Life is a struggle in itself, but a gay person struggles much more in life than an average guy. We struggle with our family, our friends, with the society, just for acceptance. Acceptance for what we are, for what God has made us.
I may appear a normal teenager like any other, but there is something which makes me different. I too am one of those struggling persons who belongs to the LGBT community, and today I want to share my coming out story.
It is not just a story of coming out, instead it is my journey of acceptance. It was the worst phase of my life, or probably the best since it taught me many things. I still can’t forget that day.
It must have been 7 in the morning when I woke up to someone yelling out loud, “OMG.. .Look at the pictures of gay couple in his phone, and he is having so many trans friends in his Facebook ID!!!”
It was my sister screaming, informing my mother. Just then my mother started shouting at me, “Tu Gay Banega? Hijra banega? Hum logo ko kya muh dikhayenge??” (You will become gay, hijra? How will we face others in the society?)
I was scared. I didn’t know what to do. Tears trickled down my face.
“Mum, get ready to welcome a groom in your house, because that’s what he’ll do – marry a guy!!!” my sister taunted.
“Are you gay?” they asked me.
I replied, “Yes I am, and I am not ashamed to admit it.”
“So you will also wear Saree and all that stuff?’ my sister questioned.
“I’m gay not transgender. Trans people cross dress and I’m not trans! And if u don’t have any kind of knowledge about them, then you should shut the hell up!” I retorted.
I left for school after that and was crying the whole day. My classmates asked me what was wrong, but I did not share anything with them. I thought by the time I return from school things would be better. But as I entered my house, I saw my grandfather standing.
My mother was telling him about the things that had transpired in the morning. My grandfather then turned towards me and shouted, “Log kya kahenge? Kya izzatt reh jayegi Hamari? Log thukenge humpe. Tujhe jada saukh hai ladki banne ka toh nikal jaanaa mere ghar se.” (What will people say? What respect will we have left? If you want to be like a girl, then get out of my house.)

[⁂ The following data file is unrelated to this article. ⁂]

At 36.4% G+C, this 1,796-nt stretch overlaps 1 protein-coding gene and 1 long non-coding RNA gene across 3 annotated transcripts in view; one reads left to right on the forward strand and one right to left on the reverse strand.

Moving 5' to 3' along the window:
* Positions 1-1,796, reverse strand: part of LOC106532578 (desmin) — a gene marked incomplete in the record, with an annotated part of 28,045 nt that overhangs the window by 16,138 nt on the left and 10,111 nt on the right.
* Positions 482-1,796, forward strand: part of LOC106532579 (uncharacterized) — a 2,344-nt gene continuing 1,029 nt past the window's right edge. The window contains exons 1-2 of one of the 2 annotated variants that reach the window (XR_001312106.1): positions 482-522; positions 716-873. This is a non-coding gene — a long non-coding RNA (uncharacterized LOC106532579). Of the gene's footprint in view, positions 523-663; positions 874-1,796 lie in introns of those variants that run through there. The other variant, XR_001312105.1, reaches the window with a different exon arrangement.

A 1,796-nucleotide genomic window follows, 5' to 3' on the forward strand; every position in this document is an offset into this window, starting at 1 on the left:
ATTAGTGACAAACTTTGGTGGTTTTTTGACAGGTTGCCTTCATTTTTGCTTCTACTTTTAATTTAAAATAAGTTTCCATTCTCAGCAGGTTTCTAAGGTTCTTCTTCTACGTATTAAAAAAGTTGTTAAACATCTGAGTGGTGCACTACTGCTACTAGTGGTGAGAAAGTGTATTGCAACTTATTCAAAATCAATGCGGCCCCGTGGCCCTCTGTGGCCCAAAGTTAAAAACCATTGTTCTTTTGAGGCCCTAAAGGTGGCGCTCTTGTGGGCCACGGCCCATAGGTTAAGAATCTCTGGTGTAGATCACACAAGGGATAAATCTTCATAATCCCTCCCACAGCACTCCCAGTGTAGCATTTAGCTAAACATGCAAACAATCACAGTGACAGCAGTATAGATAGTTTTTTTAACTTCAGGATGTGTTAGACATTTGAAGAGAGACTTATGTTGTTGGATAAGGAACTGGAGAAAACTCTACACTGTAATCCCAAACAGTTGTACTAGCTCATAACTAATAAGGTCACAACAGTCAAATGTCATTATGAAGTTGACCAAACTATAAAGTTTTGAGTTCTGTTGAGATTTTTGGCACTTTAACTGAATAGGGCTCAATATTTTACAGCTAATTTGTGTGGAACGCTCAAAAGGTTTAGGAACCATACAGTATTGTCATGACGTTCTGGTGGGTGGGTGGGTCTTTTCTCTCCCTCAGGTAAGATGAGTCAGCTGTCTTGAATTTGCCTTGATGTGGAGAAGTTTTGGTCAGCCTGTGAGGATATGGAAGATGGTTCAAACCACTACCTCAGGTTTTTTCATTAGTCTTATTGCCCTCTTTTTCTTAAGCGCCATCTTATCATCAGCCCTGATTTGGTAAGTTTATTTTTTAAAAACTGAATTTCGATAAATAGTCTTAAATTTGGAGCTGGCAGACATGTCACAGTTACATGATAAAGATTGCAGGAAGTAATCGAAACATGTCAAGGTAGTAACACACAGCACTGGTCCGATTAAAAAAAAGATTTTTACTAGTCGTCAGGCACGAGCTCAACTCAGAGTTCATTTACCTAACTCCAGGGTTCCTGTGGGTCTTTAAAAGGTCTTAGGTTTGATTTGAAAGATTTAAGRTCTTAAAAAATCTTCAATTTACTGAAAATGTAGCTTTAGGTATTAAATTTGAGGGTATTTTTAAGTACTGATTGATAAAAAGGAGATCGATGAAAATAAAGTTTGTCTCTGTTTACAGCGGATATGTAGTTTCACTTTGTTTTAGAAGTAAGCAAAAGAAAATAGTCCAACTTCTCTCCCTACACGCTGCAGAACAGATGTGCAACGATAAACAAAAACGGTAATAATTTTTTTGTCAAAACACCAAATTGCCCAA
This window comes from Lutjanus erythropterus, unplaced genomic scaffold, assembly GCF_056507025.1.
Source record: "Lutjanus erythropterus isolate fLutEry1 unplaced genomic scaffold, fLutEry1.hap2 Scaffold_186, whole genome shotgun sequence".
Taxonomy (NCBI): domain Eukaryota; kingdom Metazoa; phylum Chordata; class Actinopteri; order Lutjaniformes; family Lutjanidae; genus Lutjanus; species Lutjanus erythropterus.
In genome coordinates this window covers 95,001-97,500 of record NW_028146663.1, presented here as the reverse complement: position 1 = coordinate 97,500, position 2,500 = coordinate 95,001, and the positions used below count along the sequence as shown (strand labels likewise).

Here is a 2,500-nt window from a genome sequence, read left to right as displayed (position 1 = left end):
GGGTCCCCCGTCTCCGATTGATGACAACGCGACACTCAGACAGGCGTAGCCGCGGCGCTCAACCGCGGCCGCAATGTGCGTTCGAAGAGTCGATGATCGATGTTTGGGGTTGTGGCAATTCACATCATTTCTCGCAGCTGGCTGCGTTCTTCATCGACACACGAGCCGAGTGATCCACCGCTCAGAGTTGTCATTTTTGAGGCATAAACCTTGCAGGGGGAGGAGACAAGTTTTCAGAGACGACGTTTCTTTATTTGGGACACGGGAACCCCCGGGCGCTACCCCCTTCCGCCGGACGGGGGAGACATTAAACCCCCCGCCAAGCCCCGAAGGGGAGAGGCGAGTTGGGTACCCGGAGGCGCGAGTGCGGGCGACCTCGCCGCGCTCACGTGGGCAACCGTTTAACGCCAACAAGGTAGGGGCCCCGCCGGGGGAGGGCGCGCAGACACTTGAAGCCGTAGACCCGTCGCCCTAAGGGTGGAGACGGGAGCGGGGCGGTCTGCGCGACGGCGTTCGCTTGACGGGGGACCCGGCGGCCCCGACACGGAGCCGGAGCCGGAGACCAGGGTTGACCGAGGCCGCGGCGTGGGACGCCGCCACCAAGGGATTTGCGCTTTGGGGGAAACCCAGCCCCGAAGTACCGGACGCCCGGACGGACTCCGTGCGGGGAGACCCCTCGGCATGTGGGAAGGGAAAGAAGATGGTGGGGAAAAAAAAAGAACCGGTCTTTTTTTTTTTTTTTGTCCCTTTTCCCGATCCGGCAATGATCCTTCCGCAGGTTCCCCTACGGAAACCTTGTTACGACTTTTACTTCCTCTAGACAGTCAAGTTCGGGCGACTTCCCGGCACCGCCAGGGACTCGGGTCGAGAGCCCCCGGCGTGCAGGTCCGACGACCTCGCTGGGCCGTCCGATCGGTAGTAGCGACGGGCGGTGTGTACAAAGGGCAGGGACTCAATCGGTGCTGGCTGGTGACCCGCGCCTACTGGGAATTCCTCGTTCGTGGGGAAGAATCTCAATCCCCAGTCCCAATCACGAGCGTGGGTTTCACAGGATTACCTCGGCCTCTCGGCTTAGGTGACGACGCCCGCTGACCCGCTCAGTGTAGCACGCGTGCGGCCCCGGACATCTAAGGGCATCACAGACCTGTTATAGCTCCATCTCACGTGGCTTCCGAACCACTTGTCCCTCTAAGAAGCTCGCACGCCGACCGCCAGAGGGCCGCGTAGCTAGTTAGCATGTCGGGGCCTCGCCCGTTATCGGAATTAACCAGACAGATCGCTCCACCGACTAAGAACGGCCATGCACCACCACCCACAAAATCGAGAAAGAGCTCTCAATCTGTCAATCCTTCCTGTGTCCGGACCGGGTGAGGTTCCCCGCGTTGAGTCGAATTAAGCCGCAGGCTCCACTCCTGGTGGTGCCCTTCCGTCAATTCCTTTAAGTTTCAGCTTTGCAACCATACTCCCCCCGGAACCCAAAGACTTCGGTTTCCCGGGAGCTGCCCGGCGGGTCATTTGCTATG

It was literally the worst day of my life. Next day I skipped school as I wasn’t feeling well. I had to bear the taunts of my family members, which hurt me more than a glass piercing your heart. At noon, my sister went to her college, while my mother and grandfather went out to shop. Sensing an opportunity, I took out a rope and tied it to the ceiling fan. Just when I was going to hang myself my phone rang. It was a very close gay friend of mine. I picked up the call and started crying.
“Are you okay? What happened to you? Baby, are you fine???” the voice at the other end inquired.
I narrated the complete story to him. After patiently listening to me, he said, “We all have problems in our life, but it doesn’t mean we give up. And it will take time for your family to digest things. Don’t worry, they’ll accept you.”
His assurances helped calm me down and I abandoned my plans to die.
My phone was taken away from me, my grandfather wasn’t talking to me while my sister and mother were behaving rudely with me. Days passed but their taunts continued.
Today, after almost 1 year and 2 months, my sister has finally accepted me. We are very good friends now and share everything. My grandfather has started talking to me, though he hasn’t accepted me. My mother is still upset with me.
I just want to thank every single person who is and who were a part of my life. I just want to say sometimes life gets tough, but it doesn’t mean we have to give up, God has given us those problems to check our strength and to make us strong.